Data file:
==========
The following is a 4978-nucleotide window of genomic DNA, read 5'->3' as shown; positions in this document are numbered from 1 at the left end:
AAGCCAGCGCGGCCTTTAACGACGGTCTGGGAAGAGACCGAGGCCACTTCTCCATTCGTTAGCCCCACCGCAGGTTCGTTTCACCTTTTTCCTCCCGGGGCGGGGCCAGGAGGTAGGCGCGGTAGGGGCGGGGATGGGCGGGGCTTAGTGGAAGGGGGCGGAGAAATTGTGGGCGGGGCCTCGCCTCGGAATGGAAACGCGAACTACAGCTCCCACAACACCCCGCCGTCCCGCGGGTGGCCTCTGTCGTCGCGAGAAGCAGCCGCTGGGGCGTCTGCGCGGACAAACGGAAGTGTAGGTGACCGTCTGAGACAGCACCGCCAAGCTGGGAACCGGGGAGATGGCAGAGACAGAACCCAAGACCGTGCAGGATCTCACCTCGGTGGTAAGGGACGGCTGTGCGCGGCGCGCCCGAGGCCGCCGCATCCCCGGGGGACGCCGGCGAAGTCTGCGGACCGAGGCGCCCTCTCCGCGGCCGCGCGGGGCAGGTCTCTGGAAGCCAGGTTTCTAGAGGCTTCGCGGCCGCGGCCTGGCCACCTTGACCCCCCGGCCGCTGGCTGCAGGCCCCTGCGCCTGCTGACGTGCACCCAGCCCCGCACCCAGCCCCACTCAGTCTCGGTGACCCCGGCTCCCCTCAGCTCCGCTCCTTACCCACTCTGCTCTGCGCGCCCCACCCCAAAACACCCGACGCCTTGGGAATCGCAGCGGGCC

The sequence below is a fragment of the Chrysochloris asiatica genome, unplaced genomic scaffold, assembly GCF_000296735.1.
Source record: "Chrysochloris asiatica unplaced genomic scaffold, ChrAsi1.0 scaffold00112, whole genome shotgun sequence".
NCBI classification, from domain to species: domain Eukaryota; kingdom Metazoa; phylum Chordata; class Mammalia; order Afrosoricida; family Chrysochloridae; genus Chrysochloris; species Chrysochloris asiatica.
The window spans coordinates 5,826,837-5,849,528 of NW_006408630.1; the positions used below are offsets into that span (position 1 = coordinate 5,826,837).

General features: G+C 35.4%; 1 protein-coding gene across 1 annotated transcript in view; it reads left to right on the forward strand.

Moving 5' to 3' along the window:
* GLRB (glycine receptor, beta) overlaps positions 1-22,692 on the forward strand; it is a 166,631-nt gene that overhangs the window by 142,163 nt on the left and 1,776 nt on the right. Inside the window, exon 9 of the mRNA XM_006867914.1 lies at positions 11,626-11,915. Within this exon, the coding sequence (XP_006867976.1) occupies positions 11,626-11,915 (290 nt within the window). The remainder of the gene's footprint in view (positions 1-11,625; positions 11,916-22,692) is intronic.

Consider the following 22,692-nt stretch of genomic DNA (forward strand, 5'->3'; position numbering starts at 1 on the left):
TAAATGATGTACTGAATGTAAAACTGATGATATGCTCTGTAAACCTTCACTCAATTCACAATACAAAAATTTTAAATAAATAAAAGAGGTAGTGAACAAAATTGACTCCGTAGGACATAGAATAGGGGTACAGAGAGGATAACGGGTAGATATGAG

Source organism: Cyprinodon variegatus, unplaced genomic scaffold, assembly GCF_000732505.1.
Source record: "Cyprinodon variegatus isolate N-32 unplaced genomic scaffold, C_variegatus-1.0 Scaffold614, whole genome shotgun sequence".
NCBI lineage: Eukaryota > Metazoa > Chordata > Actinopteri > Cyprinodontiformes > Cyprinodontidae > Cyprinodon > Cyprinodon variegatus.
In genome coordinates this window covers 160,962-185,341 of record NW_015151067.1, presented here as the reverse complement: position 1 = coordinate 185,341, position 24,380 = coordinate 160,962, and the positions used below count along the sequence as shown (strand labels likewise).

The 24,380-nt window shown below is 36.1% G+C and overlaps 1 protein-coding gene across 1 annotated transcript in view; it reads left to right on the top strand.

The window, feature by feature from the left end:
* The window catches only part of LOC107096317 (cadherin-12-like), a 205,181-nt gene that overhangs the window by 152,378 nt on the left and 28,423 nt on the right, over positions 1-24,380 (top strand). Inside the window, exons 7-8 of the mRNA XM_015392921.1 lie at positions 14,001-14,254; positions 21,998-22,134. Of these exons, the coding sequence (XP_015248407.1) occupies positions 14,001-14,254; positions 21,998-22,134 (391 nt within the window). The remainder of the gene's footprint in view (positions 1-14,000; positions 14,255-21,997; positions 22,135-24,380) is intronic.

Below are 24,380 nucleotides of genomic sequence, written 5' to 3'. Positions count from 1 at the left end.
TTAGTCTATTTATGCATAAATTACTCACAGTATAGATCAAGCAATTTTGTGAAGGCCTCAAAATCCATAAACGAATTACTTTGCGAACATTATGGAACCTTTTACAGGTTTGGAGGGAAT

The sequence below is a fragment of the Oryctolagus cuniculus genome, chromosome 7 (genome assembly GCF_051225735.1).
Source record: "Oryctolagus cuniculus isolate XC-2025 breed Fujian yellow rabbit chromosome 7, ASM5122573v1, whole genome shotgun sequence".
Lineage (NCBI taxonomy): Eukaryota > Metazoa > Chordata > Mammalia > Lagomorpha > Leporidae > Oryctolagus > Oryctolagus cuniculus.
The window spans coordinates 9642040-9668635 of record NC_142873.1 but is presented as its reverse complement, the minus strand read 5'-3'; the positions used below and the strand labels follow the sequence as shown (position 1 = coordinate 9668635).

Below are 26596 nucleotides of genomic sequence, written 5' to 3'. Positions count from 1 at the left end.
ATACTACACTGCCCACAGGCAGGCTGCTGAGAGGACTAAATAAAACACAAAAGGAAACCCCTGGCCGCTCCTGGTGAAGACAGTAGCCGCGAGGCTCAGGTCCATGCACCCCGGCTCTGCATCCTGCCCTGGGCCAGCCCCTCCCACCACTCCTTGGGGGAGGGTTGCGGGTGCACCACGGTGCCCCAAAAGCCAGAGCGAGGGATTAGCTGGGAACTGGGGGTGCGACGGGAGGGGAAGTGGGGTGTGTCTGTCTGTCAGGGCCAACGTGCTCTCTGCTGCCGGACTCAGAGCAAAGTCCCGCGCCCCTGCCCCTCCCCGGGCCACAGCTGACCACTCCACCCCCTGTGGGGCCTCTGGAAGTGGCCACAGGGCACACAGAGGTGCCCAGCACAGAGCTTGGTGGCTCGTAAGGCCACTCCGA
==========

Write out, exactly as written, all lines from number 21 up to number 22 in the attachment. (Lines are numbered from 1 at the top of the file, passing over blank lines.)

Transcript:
The sequence below is a fragment of the Oryctolagus cuniculus genome, chromosome 7 (genome assembly GCF_051225735.1).
Source record: "Oryctolagus cuniculus isolate XC-2025 breed Fujian yellow rabbit chromosome 7, ASM5122573v1, whole genome shotgun sequence".